Caught by surprise, visitors to the International UFO Museum and Research Center – kids and adults – stand wide-eyed and transfixed, traces of smiles creasing their faces as they watch and wonder what’s next.
Well, actually, that’s about all. This saucer in the museum display does not crash as many people believe – or would like to believe – an actual alien craft did 70 years ago and about 75 miles northwest of here.
The so-called Roswell Incident of 1947 is the reason the city of Roswell started a UFO Festival in 1995 and will host the 2017 festival Thursday, June 29, through Sunday, July 2.
It’s the reason stores along Main Street sell T-shirts embossed with little green men and slogans such as “Roswell – Green since 1947.”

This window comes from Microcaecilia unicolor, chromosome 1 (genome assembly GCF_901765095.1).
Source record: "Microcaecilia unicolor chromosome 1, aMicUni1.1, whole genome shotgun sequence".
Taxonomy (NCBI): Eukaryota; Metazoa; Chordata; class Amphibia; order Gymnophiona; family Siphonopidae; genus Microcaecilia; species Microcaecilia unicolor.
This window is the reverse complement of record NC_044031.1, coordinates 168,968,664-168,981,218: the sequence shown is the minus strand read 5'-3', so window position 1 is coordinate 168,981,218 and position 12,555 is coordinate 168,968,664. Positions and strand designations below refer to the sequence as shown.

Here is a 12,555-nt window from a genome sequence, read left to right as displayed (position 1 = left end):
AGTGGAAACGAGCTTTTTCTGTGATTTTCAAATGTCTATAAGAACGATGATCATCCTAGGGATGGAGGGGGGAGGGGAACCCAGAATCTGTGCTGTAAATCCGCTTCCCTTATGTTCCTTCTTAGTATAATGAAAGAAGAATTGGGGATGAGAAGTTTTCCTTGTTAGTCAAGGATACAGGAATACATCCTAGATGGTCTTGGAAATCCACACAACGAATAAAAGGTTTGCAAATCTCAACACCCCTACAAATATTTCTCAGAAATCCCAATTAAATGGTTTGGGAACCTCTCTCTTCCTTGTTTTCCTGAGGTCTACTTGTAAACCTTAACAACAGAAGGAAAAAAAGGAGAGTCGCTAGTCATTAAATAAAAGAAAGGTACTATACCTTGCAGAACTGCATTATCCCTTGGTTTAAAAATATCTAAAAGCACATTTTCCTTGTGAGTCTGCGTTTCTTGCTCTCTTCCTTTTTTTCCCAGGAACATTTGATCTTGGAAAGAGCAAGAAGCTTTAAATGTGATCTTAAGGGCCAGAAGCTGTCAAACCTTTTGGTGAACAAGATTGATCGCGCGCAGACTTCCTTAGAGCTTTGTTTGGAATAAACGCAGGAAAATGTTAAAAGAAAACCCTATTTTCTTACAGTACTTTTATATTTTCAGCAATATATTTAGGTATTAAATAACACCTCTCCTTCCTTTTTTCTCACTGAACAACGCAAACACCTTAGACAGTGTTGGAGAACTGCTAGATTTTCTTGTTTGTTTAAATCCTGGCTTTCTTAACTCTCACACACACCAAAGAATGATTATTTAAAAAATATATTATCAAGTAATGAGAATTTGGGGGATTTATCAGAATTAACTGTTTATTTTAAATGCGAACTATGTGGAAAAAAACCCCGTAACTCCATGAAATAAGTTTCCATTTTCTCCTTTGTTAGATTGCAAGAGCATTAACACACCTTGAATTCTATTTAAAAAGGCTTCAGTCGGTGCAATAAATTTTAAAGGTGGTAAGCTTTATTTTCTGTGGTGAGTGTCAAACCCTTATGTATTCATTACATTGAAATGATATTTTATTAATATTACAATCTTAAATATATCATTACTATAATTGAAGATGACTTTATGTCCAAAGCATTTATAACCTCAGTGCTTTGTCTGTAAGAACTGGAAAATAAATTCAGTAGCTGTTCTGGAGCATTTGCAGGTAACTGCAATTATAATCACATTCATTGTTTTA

It’s the reason why this museum was opened in 1992. And it’s the reason Dana Lenko, 35, alien-visaged antennae growing out of her long, dark hair, is among the museum visitors delighting in the spinning, smoking saucer.
Lenko is a native of Melbourne, Australia, but she has lived in this country for three years and makes her home in Austin, where she is a fashion designer. Earlier this month, she was traveling with friends in New Mexico.
“I have never been in New Mexico before,” she said. “We want to see Santa Fe and Taos. But I’ve always been very keen on the stars and the vastness of space. My dad was an amateur astronomer. He gave me a love for that and for science fiction and the films. So I wanted to see Roswell for sure. You’ve got the chance to come here where it all started.”
There were reports of Unidentified Flying Objects before whatever happened in New Mexico in the summer of 1947 happened. But the Roswell Incident planted the seed out of which today’s fascination with extraterrestrial visitation sprouted.